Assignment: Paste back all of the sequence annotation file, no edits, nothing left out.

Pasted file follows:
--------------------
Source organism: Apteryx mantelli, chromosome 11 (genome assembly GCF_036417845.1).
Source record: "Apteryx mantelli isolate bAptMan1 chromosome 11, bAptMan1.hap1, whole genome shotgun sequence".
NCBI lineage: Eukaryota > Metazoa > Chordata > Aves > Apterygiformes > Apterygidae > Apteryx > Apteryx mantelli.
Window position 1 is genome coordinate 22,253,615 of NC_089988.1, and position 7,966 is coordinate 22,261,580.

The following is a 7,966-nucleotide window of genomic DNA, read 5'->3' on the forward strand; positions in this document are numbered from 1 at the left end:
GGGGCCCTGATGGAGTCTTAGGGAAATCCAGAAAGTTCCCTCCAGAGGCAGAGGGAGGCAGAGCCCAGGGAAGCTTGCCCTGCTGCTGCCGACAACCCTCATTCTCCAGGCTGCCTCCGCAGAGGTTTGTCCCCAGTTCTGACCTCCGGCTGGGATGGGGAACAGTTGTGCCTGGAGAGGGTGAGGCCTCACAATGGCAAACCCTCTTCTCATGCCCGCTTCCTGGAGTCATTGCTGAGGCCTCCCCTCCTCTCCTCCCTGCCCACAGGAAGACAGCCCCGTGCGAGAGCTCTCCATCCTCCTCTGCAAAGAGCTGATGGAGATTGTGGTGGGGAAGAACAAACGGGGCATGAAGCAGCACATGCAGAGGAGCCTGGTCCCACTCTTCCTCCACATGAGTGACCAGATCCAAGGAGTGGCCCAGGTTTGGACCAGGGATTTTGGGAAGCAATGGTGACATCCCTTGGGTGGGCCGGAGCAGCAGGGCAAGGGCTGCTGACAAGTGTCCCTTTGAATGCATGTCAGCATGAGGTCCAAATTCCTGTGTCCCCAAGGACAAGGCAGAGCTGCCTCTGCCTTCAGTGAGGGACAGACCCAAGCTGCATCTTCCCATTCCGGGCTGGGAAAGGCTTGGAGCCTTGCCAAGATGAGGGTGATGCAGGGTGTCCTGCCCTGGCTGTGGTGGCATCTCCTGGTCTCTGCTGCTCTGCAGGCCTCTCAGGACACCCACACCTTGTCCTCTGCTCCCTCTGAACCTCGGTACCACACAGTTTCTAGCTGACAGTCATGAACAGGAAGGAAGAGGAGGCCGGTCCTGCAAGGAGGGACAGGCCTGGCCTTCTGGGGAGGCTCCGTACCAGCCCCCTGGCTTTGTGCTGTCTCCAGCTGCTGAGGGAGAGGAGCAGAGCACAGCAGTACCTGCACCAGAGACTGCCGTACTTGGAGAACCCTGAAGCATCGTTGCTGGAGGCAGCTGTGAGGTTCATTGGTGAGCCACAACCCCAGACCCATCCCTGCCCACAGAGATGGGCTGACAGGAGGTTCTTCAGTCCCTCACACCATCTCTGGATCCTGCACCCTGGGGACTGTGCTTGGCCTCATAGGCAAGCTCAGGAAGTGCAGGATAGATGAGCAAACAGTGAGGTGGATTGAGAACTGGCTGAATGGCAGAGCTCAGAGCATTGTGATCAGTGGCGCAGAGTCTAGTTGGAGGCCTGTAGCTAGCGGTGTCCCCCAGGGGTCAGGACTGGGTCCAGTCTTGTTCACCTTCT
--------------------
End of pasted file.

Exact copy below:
Source organism: Apteryx mantelli, chromosome 11 (genome assembly GCF_036417845.1).
Source record: "Apteryx mantelli isolate bAptMan1 chromosome 11, bAptMan1.hap1, whole genome shotgun sequence".
NCBI lineage: Eukaryota > Metazoa > Chordata > Aves > Apterygiformes > Apterygidae > Apteryx > Apteryx mantelli.
Window position 1 is genome coordinate 22,253,615 of NC_089988.1, and position 7,966 is coordinate 22,261,580.

The following is a 7,966-nucleotide window of genomic DNA, read 5'->3' on the forward strand; positions in this document are numbered from 1 at the left end:
GGGGCCCTGATGGAGTCTTAGGGAAATCCAGAAAGTTCCCTCCAGAGGCAGAGGGAGGCAGAGCCCAGGGAAGCTTGCCCTGCTGCTGCCGACAACCCTCATTCTCCAGGCTGCCTCCGCAGAGGTTTGTCCCCAGTTCTGACCTCCGGCTGGGATGGGGAACAGTTGTGCCTGGAGAGGGTGAGGCCTCACAATGGCAAACCCTCTTCTCATGCCCGCTTCCTGGAGTCATTGCTGAGGCCTCCCCTCCTCTCCTCCCTGCCCACAGGAAGACAGCCCCGTGCGAGAGCTCTCCATCCTCCTCTGCAAAGAGCTGATGGAGATTGTGGTGGGGAAGAACAAACGGGGCATGAAGCAGCACATGCAGAGGAGCCTGGTCCCACTCTTCCTCCACATGAGTGACCAGATCCAAGGAGTGGCCCAGGTTTGGACCAGGGATTTTGGGAAGCAATGGTGACATCCCTTGGGTGGGCCGGAGCAGCAGGGCAAGGGCTGCTGACAAGTGTCCCTTTGAATGCATGTCAGCATGAGGTCCAAATTCCTGTGTCCCCAAGGACAAGGCAGAGCTGCCTCTGCCTTCAGTGAGGGACAGACCCAAGCTGCATCTTCCCATTCCGGGCTGGGAAAGGCTTGGAGCCTTGCCAAGATGAGGGTGATGCAGGGTGTCCTGCCCTGGCTGTGGTGGCATCTCCTGGTCTCTGCTGCTCTGCAGGCCTCTCAGGACACCCACACCTTGTCCTCTGCTCCCTCTGAACCTCGGTACCACACAGTTTCTAGCTGACAGTCATGAACAGGAAGGAAGAGGAGGCCGGTCCTGCAAGGAGGGACAGGCCTGGCCTTCTGGGGAGGCTCCGTACCAGCCCCCTGGCTTTGTGCTGTCTCCAGCTGCTGAGGGAGAGGAGCAGAGCACAGCAGTACCTGCACCAGAGACTGCCGTACTTGGAGAACCCTGAAGCATCGTTGCTGGAGGCAGCTGTGAGGTTCATTGGTGAGCCACAACCCCAGACCCATCCCTGCCCACAGAGATGGGCTGACAGGAGGTTCTTCAGTCCCTCACACCATCTCTGGATCCTGCACCCTGGGGACTGTGCTTGGCCTCATAGGCAAGCTCAGGAAGTGCAGGATAGATGAGCAAACAGTGAGGTGGATTGAGAACTGGCTGAATGGCAGAGCTCAGAGCATTGTGATCAGTGGCGCAGAGTCTAGTTGGAGGCCTGTAGCTAGCGGTGTCCCCCAGGGGTCAGGACTGGGTCCAGTCTTGTTCACCTTCT